Friday, November 28, 2008

Water for Elephants by Sara Gruen (literary fiction)

I hesitate to slap a derisive label like "chick lit" on anything, but author Sara Gruen's third novel is a prime example of the worst kind of "women's fiction"; Water for Elephants was obviously written by a woman solely for other women, with no attempt to be realistic from the male point of view. Instead it perpetuates the romantic ideals set forth by Harlequin and its ilk — heights that no three-dimensional male can ever reach. (No wonder it was a word-of-mouth bestseller.)

This is shown most strikingly through Gruen's protagonist, Jacob Jankowski. He does not talk, think, or act like any (straight) man I have ever met. The purpose he serves, it seems, is to stand in for a lot of women's idea of what a man should be. When a man looks at another man and calls him "unshaven" with the implication that what he really means is "unclean," you know you're nowhere near reality. This type of man lives only in fiction.

Gruen even makes Jacob a virgin (though old enough to have a degree from veterinary school) so that when he and the female lead finally make it to the bed (which is inevitable in this world), it more closely match the unspoken wishes of her audience.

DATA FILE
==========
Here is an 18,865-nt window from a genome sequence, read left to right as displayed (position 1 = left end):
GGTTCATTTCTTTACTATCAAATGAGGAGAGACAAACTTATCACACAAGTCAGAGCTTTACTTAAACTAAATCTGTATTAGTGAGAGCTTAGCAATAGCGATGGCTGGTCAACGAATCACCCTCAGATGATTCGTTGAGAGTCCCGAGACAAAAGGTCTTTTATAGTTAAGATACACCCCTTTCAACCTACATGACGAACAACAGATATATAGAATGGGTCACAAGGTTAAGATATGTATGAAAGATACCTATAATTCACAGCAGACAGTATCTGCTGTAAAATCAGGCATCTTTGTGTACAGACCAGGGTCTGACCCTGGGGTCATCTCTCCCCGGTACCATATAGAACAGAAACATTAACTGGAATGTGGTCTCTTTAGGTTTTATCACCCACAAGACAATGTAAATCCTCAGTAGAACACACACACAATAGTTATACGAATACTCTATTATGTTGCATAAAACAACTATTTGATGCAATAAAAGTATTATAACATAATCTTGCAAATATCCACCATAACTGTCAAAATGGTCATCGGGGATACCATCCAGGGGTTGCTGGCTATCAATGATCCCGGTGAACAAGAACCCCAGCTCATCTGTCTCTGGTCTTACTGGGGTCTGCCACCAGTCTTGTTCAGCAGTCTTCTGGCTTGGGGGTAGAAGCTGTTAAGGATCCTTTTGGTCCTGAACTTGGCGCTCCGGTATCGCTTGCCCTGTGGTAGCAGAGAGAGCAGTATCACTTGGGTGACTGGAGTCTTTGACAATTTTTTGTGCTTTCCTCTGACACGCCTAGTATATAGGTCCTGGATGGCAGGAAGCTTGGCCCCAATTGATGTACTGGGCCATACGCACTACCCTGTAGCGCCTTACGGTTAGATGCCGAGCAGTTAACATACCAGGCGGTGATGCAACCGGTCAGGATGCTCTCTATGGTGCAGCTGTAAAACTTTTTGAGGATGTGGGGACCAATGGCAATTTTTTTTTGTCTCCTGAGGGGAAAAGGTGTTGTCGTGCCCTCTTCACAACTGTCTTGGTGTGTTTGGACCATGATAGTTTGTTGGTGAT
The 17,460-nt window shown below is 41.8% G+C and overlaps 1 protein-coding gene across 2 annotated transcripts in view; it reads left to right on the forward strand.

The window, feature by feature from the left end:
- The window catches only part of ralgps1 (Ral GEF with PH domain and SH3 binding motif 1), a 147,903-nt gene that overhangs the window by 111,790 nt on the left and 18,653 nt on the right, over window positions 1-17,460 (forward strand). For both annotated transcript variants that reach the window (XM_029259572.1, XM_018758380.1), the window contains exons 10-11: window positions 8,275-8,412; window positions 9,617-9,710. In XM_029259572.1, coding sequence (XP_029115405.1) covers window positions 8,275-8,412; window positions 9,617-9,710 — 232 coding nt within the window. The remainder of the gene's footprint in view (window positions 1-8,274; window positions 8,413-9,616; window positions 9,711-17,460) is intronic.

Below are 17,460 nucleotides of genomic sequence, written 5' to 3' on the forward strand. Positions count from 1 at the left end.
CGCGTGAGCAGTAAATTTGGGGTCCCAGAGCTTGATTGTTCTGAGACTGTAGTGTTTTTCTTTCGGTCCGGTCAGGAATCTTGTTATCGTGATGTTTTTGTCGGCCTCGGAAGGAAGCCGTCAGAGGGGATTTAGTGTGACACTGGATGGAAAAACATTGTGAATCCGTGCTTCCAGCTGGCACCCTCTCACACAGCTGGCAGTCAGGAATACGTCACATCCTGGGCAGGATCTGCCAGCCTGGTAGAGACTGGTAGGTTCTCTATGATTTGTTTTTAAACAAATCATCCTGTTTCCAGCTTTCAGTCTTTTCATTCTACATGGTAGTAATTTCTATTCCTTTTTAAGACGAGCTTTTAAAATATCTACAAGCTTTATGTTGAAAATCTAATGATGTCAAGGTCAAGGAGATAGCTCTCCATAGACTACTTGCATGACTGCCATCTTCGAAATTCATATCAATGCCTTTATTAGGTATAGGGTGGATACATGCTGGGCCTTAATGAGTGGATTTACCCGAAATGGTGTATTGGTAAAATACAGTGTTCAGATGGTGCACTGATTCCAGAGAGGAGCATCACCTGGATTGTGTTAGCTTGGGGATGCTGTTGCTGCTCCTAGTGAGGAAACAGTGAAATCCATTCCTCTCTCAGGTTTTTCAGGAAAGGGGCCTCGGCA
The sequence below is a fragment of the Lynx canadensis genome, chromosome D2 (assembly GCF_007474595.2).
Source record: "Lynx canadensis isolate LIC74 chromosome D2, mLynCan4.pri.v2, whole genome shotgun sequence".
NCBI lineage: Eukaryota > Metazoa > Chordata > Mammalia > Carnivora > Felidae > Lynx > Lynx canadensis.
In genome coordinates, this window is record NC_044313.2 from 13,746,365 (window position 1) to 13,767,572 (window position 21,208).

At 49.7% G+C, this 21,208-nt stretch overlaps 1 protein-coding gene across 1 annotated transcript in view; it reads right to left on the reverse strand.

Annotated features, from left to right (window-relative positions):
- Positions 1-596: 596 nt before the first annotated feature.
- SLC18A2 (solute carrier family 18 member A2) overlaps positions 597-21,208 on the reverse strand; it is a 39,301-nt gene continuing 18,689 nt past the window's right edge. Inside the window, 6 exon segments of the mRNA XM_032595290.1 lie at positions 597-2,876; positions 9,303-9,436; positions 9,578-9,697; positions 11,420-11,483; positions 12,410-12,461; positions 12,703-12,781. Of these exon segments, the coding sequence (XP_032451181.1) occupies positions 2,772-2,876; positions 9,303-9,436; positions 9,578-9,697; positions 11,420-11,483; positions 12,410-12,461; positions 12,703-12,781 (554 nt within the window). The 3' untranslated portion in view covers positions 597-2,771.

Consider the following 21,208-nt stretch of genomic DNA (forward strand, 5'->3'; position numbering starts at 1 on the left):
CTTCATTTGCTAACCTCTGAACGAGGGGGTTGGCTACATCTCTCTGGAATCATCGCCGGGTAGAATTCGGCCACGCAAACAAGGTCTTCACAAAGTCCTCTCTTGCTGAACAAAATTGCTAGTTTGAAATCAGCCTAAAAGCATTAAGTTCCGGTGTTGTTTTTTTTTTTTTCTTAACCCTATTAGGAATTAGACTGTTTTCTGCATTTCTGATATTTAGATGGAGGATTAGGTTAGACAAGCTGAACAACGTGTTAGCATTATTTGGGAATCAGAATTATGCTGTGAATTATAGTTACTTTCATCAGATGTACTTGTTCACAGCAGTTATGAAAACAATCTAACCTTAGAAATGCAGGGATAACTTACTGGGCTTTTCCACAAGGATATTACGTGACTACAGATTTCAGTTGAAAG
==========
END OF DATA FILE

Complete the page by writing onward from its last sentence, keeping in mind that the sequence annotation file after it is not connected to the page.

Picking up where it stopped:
(Now, understand, men's fiction is no better from the woman's point of view, with the hero more often than not bedding the female lead, who then conveniently dies so he can have access to a series of new women without guilt for the expense of a succession of prostitutes. I'm not saying it's any better, but at least it's marketed to men and not a general audience.)

Gruen relies so much on stereotypes from romance novels (or even just their covers) and "chick flicks" that none of the characters in Water for Elephants ever feels like a real human being but simply an archetype playing its part in her story. The writing flows nicely, and the story is somewhat interesting if you don't mind melodrama.

Also, Gruen manages to humanize people who have previously been seen as freaks, but this was all for nought when I never believed that the narrator was telling me the truth about his gender. I actually kept waiting for that to be a "twist" in the story, and in fact was disappointed when it never came.

Plus, if a man were really telling the story, he would undoubtedly have recognized the sophomoric unintentional hilarity in the following passage: Teams of men are ... raising enormous poles.... I pass a group of ten throwing their combined weight against a single rope as a man off to the side chants, "Pull it, shake it, break it! Again—pull it, shake it, break it! Now downstake it!" [p. 34].

(Yeah, that's what she said!)


James Reasoner said...

I kind of liked this one for the Depression setting and the circus background, but yeah, the narrator was never the least bit believable.

Craig Clarke said...

Thanks for the confirmation. No one else I've mentioned this to had any clue what I was talking about.

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